Great news for Canadian manufacturers, exporters and importers: the long-awaited provisional implementation of CETA, the Comprehensive Economic and Trade Agreement between Canada and the European Union (EU), has been conﬁrmed for September 21, 2017.
This was announced by Prime Minister Justin Trudeau and Jean-Claude Juncker, the President of the European Commission, in Hamburg on July 8. On September 21, Customs duties on most goods will be lowered or eliminated, either immediately or over several years.
This agreement opens a huge market for Canadian exporters, whose products will be more competitive in Europe. Canadian consumers will beneﬁt too, as European products will become cheaper.
Originally, the provisional implementation was scheduled to take place on July 1. Two issues created the delay: the new cheese quotas and how they will be allocated, as well as regulatory changes on pharmaceuticals, particularly for generic drug manufacturers.
Critics had said CETA would never happen, but not only is it happening for real, the ﬁnal implementation process is going well, as the national Parliaments of Latvia, Denmark, Spain and Croatia have now approved it. For full implementation, in particular the dispute settlement and foreign investments chapters, approval by the national Parliaments of all 28 EU member countries is necessary.
Maybe it’s just as well that CETA didn’t happen July 1, as we already had so much to tackle: celebrate Canada’s 150th anniversary, and the internal Canadian Free Trade Agreement (CFTA) between Canadian provinces and territories that came into effect that day. It is also possible Canadian companies were not quite ready for it, maybe some didn’t even believe that CETA would come through, so the additional time is useful.
What’s coming next is that the CBSA will issue its traditional Customs Notice, likely at the end of August, advising of the technical information necessary to process incoming shipments from the European Union. It will conﬁrm the implementation date, provide links to the text of the Agreement and the implementing legislation Bill C-30. It will also provide the new tariff treatment code (likely code 33) needed to obtain the preferential duty rate—this information goes in slot 14 of the Canada Customs Coding Form B3.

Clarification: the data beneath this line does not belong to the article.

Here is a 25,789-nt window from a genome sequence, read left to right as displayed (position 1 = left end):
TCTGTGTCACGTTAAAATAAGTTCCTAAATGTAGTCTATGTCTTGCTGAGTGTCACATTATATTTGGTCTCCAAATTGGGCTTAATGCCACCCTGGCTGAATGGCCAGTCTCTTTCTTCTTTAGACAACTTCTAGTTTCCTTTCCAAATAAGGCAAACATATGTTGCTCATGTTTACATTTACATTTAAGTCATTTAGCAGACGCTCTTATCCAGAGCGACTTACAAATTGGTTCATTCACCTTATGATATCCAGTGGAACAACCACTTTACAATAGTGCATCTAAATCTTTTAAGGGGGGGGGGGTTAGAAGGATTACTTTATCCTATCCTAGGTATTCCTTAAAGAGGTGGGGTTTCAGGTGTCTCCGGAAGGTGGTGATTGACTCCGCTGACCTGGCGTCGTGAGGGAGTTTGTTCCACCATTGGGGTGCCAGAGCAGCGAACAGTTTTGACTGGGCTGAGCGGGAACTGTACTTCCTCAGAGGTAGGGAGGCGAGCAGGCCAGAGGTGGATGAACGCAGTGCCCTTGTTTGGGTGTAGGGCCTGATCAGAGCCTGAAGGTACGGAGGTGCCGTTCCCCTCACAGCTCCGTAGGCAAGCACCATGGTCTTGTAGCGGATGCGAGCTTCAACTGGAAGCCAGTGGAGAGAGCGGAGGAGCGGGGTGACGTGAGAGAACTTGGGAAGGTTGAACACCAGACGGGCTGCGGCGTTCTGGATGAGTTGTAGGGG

The Customs Notice will also refer to the rules of origin and the origin declaration as well as the time-frame for refund of excess duties paid due to a missing origin declaration at time of importation. In this respect, CETA will provide a three-year period to make retroactive refund claims for goods imported on or after September 21, 2017. Formal amendments to Canada’s Customs Tariff and Customs Act will take place as a second step.
Canadian exporters should now familiarize themselves with the CETA rules of origin and select their market entry strategy, in order to capitalize on this opportunity. And, after re-evaluating their current supply chain, Canadian importers and manufacturers currently bringing in raw materials, components and/or parts from Asia or other distant lands, may ﬁnd it advantageous to switch to European suppliers, saving costs and transit time, for a more agile supply chain.
Canada and the EU are open for business and want to trade, in contrast to the protectionist winds blowing elsewhere.